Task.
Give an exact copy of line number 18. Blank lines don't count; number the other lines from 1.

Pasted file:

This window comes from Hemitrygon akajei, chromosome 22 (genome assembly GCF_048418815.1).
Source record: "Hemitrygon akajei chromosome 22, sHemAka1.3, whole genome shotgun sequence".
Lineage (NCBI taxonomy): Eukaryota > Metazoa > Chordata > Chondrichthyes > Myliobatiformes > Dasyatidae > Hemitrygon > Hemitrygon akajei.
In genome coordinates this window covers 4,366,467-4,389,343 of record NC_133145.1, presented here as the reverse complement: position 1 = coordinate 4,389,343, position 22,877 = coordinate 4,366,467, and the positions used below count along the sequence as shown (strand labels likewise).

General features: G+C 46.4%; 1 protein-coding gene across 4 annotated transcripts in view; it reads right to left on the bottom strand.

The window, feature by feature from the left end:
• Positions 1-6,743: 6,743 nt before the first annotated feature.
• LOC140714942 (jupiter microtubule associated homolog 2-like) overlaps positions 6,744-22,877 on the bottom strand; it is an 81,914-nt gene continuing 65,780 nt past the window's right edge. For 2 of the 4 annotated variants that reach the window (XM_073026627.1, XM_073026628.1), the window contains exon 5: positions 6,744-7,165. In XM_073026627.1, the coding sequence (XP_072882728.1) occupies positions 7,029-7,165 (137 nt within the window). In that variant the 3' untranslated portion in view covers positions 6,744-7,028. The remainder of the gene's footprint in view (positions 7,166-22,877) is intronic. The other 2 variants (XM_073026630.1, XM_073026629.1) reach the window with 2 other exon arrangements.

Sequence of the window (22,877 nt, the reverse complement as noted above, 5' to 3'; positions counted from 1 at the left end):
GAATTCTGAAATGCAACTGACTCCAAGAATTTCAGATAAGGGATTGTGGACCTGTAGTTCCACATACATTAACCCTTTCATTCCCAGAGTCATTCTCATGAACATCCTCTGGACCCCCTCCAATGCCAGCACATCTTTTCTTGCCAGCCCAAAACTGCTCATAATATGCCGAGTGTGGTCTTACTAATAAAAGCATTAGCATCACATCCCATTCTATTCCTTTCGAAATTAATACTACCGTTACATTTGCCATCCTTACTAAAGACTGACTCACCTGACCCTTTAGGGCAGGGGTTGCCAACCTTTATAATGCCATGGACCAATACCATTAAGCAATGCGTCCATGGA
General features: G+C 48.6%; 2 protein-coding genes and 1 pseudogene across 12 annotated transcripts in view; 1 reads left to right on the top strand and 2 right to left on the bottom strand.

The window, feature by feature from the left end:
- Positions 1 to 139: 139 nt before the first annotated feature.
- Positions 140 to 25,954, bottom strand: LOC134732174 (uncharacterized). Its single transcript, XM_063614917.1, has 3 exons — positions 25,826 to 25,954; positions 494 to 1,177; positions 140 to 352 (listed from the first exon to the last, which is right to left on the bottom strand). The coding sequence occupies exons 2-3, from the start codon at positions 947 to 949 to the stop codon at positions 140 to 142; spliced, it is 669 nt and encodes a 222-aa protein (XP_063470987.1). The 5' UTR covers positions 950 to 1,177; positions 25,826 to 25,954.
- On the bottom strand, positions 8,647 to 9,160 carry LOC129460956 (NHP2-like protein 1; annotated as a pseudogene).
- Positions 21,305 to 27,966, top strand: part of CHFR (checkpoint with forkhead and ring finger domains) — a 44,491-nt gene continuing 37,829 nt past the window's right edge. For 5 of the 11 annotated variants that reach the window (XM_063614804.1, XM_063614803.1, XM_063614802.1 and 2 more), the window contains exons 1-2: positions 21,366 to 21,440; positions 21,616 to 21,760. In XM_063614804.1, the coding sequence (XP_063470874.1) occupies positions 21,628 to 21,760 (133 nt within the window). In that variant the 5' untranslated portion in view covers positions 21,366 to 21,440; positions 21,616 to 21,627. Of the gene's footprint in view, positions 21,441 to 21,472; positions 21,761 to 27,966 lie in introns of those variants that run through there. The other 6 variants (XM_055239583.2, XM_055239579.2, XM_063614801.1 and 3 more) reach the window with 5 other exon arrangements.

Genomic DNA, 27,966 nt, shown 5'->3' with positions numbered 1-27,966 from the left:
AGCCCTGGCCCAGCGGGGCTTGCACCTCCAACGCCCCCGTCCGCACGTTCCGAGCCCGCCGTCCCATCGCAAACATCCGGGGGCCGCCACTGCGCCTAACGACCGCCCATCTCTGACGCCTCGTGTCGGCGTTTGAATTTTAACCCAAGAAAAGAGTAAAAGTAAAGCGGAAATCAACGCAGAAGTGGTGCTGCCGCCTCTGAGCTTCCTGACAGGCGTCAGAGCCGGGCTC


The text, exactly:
AGCCCTGGCCCAGCGGGGCTTGCACCTCCAACGCCCCCGTCCGCACGTTCCGAGCCCGCCGTCCCATCGCAAACATCCGGGGGCCGCCACTGCGCCTAACGACCGCCCATCTCTGACGCCTCGTGTCGGCGTTTGAATTTTAACCCAAGAAAAGAGTAAAAGTAAAGCGGAAATCAACGCAGAAGTGGTGCTGCCGCCTCTGAGCTTCCTGACAGGCGTCAGAGCCGGGCTC